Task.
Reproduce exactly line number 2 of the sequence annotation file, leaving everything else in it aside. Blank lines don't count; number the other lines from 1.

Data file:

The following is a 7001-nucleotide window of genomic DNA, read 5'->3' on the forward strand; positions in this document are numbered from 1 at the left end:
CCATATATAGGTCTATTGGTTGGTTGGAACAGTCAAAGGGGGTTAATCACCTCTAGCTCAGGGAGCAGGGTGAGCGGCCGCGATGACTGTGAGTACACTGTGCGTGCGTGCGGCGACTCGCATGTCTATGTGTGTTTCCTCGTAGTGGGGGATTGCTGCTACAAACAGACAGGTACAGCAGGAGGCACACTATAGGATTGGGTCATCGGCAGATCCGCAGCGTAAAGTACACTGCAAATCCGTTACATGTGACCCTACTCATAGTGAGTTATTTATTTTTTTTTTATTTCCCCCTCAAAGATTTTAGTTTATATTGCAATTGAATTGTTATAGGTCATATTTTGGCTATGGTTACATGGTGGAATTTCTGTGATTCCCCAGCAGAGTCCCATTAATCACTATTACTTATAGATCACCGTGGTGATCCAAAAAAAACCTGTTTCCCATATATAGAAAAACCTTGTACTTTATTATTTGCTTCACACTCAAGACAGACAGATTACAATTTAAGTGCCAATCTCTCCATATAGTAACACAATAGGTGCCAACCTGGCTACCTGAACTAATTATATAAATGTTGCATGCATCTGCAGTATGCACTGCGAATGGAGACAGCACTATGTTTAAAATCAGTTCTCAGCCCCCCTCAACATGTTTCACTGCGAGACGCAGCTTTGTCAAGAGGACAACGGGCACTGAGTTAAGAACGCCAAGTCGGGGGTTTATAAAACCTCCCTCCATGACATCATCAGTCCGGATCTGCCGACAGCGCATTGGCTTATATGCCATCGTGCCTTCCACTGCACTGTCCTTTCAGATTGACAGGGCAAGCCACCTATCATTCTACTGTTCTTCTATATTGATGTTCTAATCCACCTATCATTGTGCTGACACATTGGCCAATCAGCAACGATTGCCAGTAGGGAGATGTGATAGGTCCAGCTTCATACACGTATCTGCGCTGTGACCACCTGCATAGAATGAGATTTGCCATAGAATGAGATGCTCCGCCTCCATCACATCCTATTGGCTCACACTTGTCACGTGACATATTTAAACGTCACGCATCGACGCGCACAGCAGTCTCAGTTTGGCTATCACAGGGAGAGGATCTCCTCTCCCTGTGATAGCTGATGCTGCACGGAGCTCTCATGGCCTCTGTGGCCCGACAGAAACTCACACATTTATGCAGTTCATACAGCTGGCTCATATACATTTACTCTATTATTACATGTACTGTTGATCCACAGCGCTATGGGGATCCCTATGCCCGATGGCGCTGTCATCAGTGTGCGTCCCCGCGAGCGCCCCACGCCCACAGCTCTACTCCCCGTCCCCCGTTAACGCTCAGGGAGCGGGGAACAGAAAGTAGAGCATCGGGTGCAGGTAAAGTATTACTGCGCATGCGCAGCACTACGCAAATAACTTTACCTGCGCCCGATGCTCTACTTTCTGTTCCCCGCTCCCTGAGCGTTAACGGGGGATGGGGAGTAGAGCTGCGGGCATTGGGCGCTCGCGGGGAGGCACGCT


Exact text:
CCATATATAGGTCTATTGGTTGGTTGGAACAGTCAAAGGGGGTTAATCACCTCTAGCTCAGGGAGCAGGGTGAGCGGCCGCGATGACTGTGAGTACACTGTGCGTGCGTGCGGCGACTCGCATGTCTATGTGTGTTTCCTCGTAGTGGGGGATTGCTGCTACAAACAGACAGGTACAGCAGGAGGCACACTATAGGATTGGGTCATCGGCAGATCCGCAGCGTAAAGTACACTGCAAATCCGTTACATGTGACCCTACTCATAGTGAGTTATTTATTTTTTTTTTATTTCCCCCTCAAAGATTTTAGTTTATATTGCAATTGAATTGTTATAGGTCATATTTTGGCTATGGTTACATGGTGGAATTTCTGTGATTCCCCAGCAGAGTCCCATTAATCACTATTACTTATAGATCACCGTGGTGATCCAAAAAAAACCTGTTTCCCATATATAGAAAAACCTTGTACTTTATTATTTGCTTCACACTCAAGACAGACAGATTACAATTTAAGTGCCAATCTCTCCATATAGTAACACAATAGGTGCCAACCTGGCTACCTGAACTAATTATATAAATGTTGCATGCATCTGCAGTATGCACTGCGAATGGAGACAGCACTATGTTTAAAATCAGTTCTCAGCCCCCCTCAACATGTTTCACTGCGAGACGCAGCTTTGTCAAGAGGACAACGGGCACTGAGTTAAGAACGCCAAGTCGGGGGTTTATAAAACCTCCCTCCATGACATCATCAGTCCGGATCTGCCGACAGCGCATTGGCTTATATGCCATCGTGCCTTCCACTGCACTGTCCTTTCAGATTGACAGGGCAAGCCACCTATCATTCTACTGTTCTTCTATATTGATGTTCTAATCCACCTATCATTGTGCTGACACATTGGCCAATCAGCAACGATTGCCAGTAGGGAGATGTGATAGGTCCAGCTTCATACACGTATCTGCGCTGTGACCACCTGCATAGAATGAGATTTGCCATAGAATGAGATGCTCCGCCTCCATCACATCCTATTGGCTCACACTTGTCACGTGACATATTTAAACGTCACGCATCGACGCGCACAGCAGTCTCAGTTTGGCTATCACAGGGAGAGGATCTCCTCTCCCTGTGATAGCTGATGCTGCACGGAGCTCTCATGGCCTCTGTGGCCCGACAGAAACTCACACATTTATGCAGTTCATACAGCTGGCTCATATACATTTACTCTATTATTACATGTACTGTTGATCCACAGCGCTATGGGGATCCCTATGCCCGATGGCGCTGTCATCAGTGTGCGTCCCCGCGAGCGCCCCACGCCCACAGCTCTACTCCCCGTCCCCCGTTAACGCTCAGGGAGCGGGGAACAGAAAGTAGAGCATCGGGTGCAGGTAAAGTATTACTGCGCATGCGCAGCACTACGCAAATAACTTTACCTGCGCCCGATGCTCTACTTTCTGTTCCCCGCTCCCTGAGCGTTAACGGGGGATGGGGAGTAGAGCTGCGGGCATTGGGCGCTCGCGGGGAGGCACGCT